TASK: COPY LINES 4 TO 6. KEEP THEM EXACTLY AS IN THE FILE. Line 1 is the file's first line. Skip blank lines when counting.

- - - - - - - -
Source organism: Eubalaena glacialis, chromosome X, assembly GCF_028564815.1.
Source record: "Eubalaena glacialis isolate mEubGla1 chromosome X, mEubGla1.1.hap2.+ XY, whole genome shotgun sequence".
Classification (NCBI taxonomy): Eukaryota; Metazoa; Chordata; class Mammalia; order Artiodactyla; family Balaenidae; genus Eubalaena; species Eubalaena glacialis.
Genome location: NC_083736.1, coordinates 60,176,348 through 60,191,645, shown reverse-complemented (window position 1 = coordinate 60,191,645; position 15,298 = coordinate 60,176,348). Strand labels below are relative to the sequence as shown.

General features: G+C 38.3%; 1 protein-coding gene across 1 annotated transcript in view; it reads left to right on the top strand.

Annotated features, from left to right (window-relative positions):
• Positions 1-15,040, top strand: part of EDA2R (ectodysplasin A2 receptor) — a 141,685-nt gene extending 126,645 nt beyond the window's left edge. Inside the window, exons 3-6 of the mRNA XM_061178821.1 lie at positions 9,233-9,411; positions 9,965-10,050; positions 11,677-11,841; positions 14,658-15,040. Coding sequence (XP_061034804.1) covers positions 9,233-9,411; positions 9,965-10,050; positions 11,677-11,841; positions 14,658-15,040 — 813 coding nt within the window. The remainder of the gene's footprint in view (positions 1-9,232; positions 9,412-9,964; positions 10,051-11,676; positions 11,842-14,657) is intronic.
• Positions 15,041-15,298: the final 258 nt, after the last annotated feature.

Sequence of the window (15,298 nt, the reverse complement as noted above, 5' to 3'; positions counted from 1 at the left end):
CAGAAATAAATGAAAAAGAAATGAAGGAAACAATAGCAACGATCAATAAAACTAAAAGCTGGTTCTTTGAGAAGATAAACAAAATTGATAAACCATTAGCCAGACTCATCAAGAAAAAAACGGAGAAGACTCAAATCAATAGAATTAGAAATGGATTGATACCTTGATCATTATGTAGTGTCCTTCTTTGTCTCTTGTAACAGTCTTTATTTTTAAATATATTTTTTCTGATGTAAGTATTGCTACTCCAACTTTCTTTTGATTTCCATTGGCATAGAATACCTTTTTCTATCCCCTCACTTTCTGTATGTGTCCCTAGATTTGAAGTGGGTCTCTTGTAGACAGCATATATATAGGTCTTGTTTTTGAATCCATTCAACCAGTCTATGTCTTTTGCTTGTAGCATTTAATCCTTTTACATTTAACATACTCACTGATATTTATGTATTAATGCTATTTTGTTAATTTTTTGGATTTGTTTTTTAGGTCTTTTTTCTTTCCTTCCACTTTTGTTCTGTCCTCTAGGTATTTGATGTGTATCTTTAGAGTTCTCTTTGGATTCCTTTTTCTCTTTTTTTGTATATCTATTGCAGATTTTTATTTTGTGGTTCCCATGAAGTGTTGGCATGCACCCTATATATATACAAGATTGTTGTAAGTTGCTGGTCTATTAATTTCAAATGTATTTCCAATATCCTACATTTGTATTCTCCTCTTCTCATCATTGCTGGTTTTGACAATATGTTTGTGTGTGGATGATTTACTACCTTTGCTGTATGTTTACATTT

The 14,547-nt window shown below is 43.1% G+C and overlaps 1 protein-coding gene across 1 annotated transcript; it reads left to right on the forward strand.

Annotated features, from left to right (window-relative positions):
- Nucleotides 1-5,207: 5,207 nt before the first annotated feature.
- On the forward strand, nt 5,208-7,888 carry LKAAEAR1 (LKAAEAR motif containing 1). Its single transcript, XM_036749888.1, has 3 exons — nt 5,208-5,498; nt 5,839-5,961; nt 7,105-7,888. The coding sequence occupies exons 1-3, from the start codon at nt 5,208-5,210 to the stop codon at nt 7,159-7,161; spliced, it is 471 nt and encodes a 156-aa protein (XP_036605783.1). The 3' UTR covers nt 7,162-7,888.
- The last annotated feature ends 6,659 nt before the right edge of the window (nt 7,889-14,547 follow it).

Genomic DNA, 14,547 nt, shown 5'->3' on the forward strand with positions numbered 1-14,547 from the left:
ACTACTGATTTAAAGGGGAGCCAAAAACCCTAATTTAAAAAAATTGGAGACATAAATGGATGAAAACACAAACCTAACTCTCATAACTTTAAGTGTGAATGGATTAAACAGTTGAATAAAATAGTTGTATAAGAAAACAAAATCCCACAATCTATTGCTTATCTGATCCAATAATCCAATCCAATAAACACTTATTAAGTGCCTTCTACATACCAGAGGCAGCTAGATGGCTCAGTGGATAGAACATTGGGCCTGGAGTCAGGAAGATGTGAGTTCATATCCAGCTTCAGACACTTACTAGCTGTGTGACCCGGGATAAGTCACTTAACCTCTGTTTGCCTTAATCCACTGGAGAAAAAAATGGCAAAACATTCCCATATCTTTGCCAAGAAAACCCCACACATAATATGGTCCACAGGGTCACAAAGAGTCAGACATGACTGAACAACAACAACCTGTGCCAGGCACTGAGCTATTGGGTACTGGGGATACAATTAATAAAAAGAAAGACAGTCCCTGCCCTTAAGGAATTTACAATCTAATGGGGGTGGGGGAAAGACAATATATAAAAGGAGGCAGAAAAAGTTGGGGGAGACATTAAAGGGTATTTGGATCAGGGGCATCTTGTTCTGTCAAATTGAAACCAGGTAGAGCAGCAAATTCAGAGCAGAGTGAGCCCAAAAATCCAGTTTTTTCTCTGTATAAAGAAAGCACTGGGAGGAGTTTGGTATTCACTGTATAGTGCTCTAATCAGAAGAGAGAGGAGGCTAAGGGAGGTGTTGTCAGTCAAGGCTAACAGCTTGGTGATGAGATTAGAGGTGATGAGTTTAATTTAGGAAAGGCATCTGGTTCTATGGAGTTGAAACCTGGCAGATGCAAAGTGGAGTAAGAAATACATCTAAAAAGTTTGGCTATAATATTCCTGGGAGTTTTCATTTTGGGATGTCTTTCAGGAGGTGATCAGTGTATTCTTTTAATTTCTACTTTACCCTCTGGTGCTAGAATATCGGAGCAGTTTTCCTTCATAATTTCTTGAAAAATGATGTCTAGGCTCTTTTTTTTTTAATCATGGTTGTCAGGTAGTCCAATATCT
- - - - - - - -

Genome location: NC_083736.1, coordinates 60,176,348 through 60,191,645, shown reverse-complemented (window position 1 = coordinate 60,191,645; position 15,298 = coordinate 60,176,348). Strand labels below are relative to the sequence as shown.

General features: G+C 38.3%; 1 protein-coding gene across 1 annotated transcript in view; it reads left to right on the top strand.

Annotated features, from left to right (window-relative positions):